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Monday, August 18, 2008


There are a wonderful array of random, interesting facts about the Italian region of Basilicata: the regional capital of Potenza is the highest in Italy, the region used to be called Lucania (with the people of Basilicata still often referred to as Lucanians), it is known for its traditional handicraft (especially using wood and ceramic mediums), it is one of few regions with shores on both the Ionian and Tyrrhenian Seas, etc. Though the region is not exactly economically well off, the people live by holding steadfast to tradition.

Lucanians have adapted to the fact that Basilicata is a mostly mountainous region—some in more creative ways than others. In the city of Matera, a traveler should be sure to experience the architectural phenomenon of the Sassi. The people of Matera sculpted the buildings of the Sassi from the side of the mountain on Murgia Plateau, on the edge of a ravine. Carved from the tufa, the homes are part-mountain, part-hand-built. They left no room to spare; the buildings were constructed in extremely close proximity to each other, often one right on top of the next. And the homes are not the only attractions of the Sassi. Because of the region’s passion for tradition and religion, it comes as no surprise that over 150 rock-cliff churches, partially carved right out of the mountain or into the sides of caves, exist along the ravine. As the site is so important to the history and culture of the region, UNESCO named the Sassi a world heritage site in 1993.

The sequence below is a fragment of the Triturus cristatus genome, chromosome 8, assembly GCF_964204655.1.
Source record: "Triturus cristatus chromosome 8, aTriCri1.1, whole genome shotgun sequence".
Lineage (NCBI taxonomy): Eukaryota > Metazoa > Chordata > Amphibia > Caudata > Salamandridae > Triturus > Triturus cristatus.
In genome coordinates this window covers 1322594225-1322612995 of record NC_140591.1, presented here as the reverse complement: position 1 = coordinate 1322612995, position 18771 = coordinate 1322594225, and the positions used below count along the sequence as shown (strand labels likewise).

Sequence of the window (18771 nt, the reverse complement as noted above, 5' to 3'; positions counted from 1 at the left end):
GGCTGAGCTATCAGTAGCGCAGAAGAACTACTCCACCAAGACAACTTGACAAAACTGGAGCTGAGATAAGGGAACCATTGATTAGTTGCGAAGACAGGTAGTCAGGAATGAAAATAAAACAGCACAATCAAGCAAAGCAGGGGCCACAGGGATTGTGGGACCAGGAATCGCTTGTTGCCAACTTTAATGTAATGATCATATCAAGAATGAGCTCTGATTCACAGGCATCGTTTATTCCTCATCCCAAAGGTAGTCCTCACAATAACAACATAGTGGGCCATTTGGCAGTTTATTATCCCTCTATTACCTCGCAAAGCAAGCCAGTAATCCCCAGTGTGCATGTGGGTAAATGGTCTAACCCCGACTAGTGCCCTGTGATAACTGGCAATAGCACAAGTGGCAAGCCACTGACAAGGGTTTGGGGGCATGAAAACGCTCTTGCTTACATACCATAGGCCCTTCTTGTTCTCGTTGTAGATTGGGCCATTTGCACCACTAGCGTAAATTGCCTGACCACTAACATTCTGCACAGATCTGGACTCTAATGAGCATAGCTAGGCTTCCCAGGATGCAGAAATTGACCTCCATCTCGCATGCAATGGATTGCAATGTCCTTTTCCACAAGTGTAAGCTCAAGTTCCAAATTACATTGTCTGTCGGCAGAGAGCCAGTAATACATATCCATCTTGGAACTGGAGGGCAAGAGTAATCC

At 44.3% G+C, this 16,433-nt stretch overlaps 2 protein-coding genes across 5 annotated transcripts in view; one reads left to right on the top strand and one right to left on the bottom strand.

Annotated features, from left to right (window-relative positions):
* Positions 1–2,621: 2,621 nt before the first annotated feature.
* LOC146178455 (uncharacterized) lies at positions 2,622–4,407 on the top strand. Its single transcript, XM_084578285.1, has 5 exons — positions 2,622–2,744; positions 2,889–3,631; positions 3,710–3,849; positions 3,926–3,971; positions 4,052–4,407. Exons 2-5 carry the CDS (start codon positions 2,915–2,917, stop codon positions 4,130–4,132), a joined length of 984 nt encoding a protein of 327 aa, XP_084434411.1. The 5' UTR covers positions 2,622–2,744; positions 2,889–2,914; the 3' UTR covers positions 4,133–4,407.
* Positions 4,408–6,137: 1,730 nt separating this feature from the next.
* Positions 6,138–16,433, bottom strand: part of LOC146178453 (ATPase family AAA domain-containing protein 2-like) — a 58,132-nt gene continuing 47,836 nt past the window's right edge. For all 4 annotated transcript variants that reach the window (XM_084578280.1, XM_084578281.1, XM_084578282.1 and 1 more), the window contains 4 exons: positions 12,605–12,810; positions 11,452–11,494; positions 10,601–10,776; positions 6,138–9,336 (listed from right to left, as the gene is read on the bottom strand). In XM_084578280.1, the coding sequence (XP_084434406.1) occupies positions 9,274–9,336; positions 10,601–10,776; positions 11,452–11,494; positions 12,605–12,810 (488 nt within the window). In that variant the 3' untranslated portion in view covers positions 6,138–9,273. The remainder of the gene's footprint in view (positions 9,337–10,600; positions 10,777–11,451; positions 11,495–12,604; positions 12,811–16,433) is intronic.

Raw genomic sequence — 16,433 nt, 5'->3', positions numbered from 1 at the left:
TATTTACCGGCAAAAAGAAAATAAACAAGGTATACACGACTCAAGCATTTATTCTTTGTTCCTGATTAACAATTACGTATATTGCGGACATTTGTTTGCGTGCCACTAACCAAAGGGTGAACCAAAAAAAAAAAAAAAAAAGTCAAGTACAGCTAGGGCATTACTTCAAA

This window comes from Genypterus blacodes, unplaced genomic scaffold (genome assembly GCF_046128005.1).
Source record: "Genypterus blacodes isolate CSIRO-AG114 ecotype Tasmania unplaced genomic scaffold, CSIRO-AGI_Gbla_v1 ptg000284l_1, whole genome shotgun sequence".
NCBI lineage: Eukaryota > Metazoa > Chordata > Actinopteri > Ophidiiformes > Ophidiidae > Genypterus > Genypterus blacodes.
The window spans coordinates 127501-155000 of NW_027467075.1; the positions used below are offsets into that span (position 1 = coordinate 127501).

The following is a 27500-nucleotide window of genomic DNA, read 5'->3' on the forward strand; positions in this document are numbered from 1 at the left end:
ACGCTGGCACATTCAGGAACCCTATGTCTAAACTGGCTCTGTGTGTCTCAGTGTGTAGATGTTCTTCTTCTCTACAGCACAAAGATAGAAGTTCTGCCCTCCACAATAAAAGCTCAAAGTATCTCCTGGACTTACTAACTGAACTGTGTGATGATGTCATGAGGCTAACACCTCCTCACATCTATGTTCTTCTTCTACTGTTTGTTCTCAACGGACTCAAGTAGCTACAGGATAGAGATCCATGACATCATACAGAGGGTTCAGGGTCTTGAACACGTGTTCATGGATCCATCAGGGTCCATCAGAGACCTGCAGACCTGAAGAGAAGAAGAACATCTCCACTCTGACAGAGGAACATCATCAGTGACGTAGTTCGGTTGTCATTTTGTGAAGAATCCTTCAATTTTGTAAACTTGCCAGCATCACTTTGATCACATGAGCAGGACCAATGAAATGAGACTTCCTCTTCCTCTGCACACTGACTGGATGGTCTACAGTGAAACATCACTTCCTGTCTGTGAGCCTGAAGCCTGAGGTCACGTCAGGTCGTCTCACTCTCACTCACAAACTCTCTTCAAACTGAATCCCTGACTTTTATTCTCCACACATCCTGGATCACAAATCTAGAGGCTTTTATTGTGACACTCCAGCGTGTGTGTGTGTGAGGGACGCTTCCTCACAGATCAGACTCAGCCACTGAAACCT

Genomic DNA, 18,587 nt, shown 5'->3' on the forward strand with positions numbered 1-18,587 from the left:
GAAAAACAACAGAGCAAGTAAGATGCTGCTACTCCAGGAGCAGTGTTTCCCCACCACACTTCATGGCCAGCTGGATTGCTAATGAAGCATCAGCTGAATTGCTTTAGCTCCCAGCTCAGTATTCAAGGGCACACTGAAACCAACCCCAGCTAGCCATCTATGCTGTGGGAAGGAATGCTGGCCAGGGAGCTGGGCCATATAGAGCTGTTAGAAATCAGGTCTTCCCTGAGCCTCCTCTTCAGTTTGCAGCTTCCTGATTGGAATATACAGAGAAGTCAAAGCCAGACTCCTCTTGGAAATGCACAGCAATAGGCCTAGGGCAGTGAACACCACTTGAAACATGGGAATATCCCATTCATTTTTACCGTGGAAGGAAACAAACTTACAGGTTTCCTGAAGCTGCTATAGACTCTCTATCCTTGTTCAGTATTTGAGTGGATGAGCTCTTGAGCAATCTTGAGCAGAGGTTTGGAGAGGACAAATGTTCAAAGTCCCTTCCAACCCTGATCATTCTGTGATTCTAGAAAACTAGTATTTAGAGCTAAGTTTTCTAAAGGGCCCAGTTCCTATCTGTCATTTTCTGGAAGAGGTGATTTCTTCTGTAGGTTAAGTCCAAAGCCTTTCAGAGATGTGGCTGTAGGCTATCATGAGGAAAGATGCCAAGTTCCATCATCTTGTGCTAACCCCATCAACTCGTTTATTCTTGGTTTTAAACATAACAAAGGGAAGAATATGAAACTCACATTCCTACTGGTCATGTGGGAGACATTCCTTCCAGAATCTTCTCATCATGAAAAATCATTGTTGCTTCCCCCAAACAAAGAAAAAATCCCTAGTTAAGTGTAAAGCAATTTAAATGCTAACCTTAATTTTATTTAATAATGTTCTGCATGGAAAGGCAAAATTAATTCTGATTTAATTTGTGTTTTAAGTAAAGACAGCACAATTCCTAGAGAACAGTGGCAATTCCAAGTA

For more information on Basilicata (especially Matera), a great site to visit is

Thursday, August 7, 2008

Puglia (Apulia)

The heel to Italy’s boot, the region of Puglia (called Apulia in English) meets the shores of both the Ionian and Adriatic seas. With hundreds of km of coastline, Puglia might initially seem like an obvious tourist attraction but for whatever reason, compared to other regions in Italy, tourism here is relatively slow. This could actually make for an incredible travel experience without the crowds and the noise.

The province of Bari is home to an important seaport and the region’s capitol, a city where modernization grew around a traditional city center instead of replacing it. With its historical churches and annual festival (Fiera del Levante is one of Italy’s most popular fairs), the city of Bari is definitely worth a visit. However, if time is limited, a definite on the “must see in Puglia” list should surely be Castel del Monte. Still within the province of Bari, this castle could be one of the most fascinating in Italy if only for its incredible form. Construction began in 1240 by order of Emperor Frederick II of Swabia. The number eight must have been the inspiration for this castle, seeing as it recurs all throughout the structure: on the first two floors, eight rooms overlook an octagonal courtyard guarded by eight towers. The builders successfully blended several styles and influences—Romanesque, Classical, Gothic, and Muslim—together to make it a truly exceptional work of architecture.